Later this week we welcome the fantastic Lecoq theatre trained company, Rhum and Clay with their Edinburgh Fringe sell-out show, A Strange Wild Song. They are a theatre ensemble that tells stories: original shows that are that are inventive, ramshackle and cinematic. It’s a show about three French children who encounter a lost American soldier and photographer during WW2. Decades later, the soldier’s camera is unearthed and the photographs inside reveal an incredible story of childhood and imagination, where light can be found in the darkest of places.
We sat down with the company to ask them about their inspirations for the show and what it has been like taking the show on the road.
What was it like performing such a physical show every day at Edinburgh fringe festival?
We definitely had some tired bodies by the end of the festival. We are all very conscientious in looking after ourselves; it’s so important to properly warm up. It’s all the simple things really; eat well and get plenty of sleep, essentially all the things your mum tells you to do!
In A Strange Wild Song you play children, was this difficult? And how did you go about doing this?
This was the major challenge in creating this piece; we spent a lot of time experimenting with different ways of portraying children. The breakthrough came when we actually started to play without worries. In nearly every situation what distinguishes children from adults is their willingness to play, regardless of their situation. Whether it be in a war zone or a public pool children will play. Once we understood this, we adopted this philosophy in everything we did as children and the rest just followed very naturally.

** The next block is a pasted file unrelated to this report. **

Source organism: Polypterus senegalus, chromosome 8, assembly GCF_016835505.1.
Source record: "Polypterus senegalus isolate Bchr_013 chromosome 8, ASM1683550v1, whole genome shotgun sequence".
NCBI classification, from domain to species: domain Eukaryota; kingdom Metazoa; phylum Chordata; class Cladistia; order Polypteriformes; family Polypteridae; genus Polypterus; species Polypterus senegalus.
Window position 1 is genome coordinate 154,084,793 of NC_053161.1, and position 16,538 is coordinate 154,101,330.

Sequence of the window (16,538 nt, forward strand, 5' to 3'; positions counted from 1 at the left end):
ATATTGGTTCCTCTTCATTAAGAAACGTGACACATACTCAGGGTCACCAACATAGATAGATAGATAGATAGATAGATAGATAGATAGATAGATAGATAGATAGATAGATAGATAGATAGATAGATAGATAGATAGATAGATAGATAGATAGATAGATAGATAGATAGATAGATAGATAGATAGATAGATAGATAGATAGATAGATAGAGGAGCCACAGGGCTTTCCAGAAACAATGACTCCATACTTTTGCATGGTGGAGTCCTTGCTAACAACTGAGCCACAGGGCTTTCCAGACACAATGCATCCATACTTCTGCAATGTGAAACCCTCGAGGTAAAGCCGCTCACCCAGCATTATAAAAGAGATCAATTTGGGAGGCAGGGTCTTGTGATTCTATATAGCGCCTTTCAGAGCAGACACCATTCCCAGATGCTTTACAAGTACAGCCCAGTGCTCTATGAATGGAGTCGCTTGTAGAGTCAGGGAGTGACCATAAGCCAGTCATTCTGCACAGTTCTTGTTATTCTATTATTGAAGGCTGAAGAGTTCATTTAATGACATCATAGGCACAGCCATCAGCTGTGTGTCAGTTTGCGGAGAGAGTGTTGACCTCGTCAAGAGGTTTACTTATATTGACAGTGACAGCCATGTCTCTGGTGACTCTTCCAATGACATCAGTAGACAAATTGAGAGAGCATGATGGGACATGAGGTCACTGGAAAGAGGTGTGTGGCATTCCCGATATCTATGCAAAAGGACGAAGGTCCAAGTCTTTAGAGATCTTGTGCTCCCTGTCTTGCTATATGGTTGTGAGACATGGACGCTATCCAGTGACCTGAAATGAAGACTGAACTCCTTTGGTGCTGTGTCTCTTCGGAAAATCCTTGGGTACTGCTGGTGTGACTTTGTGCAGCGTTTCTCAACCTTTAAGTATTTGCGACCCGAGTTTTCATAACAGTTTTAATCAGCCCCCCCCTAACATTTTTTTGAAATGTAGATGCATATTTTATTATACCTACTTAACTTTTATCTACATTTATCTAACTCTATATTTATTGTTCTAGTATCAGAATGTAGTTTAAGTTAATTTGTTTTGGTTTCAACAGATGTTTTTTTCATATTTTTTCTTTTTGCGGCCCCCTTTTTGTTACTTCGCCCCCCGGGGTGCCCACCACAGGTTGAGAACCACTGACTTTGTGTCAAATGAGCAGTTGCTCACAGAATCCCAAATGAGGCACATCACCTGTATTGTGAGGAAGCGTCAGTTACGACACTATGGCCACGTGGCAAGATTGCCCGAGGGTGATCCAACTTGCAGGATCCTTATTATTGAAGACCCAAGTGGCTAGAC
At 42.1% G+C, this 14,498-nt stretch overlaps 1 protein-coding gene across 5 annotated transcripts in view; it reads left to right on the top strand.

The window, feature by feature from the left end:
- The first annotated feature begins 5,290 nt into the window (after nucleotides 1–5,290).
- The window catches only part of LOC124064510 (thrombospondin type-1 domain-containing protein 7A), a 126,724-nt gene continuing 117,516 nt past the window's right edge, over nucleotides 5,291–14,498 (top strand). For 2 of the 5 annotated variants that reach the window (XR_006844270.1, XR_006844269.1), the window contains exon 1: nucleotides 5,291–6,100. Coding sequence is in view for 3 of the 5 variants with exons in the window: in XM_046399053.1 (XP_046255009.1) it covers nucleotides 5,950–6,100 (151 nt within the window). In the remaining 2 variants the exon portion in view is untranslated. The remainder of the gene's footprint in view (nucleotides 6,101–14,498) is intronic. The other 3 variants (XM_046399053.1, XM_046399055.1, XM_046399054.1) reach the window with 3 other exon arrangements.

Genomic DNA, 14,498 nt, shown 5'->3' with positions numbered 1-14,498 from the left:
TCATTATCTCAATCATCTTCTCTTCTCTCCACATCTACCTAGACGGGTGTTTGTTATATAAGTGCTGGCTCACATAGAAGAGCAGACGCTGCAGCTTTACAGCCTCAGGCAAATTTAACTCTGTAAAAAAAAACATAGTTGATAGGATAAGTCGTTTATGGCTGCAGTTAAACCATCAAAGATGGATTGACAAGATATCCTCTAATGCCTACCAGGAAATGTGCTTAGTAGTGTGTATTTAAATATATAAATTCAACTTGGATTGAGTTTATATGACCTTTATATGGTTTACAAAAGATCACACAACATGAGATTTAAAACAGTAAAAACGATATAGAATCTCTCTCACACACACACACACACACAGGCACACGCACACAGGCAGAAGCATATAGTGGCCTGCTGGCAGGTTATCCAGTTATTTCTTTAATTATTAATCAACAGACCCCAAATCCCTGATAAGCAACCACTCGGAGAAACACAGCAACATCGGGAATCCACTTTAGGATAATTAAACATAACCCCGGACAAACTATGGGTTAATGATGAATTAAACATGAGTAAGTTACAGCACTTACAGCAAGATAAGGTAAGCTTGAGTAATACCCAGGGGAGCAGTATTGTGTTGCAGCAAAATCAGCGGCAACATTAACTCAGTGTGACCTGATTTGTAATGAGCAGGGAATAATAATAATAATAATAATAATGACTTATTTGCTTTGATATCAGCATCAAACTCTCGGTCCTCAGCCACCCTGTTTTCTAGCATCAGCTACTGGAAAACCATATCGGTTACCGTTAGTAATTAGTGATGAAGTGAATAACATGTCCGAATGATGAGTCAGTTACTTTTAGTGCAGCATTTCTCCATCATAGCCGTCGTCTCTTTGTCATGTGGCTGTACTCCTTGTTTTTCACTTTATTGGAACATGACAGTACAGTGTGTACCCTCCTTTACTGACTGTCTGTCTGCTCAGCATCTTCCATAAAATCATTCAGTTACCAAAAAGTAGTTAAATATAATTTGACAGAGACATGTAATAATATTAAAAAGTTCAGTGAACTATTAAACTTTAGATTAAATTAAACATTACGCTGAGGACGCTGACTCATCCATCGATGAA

You have now been a touring as a company for four years, what is life like on the road?
We often joke that we are like a weird married couple, and our girlfriends will attest to this! We do spend a lot of time together but thankfully we are all great friends which makes things much easier. Touring can be hard work, but we all believe in our shows and gain great pleasure from performing them to a wide variety of audiences. Whether it be a village hall or The Watermill Theatre, our aim is to perform our work to as many people as possible.
The idea for the show came form a series of photographs by Belgium photographer Leon Gimpel, what attracted you to these photos?
Firstly they are beautiful; Leon Gimpel was the first photographer to have colour photographs in print, they often looked like paintings. If you have never seen any of his photographs we would definitely recommend checking them out. His series entitled The Grenata Street Army struck a chord with our company. He had photographed a series of children playing war in the midst of a war and we were drawn to the innocence and beauty of these images. They were both beautiful and horrific; young children acting out scenes of war. The contrast was ripe for theatre.
There is not much talking in ASWS, do people find this off-putting?
At first some people find it a little different but they soon warm to the style of the piece. Our theatre is much closer to cinema; we tell story’s through images, and we talk when the scene demands it, much like you do in life!
A Strange Wild Song takes place in the Great Hall on Thursday 30 April and is the last show of our theatre maltings spring season. Have a look at the fantastic theatre shows we have coming up through the summer.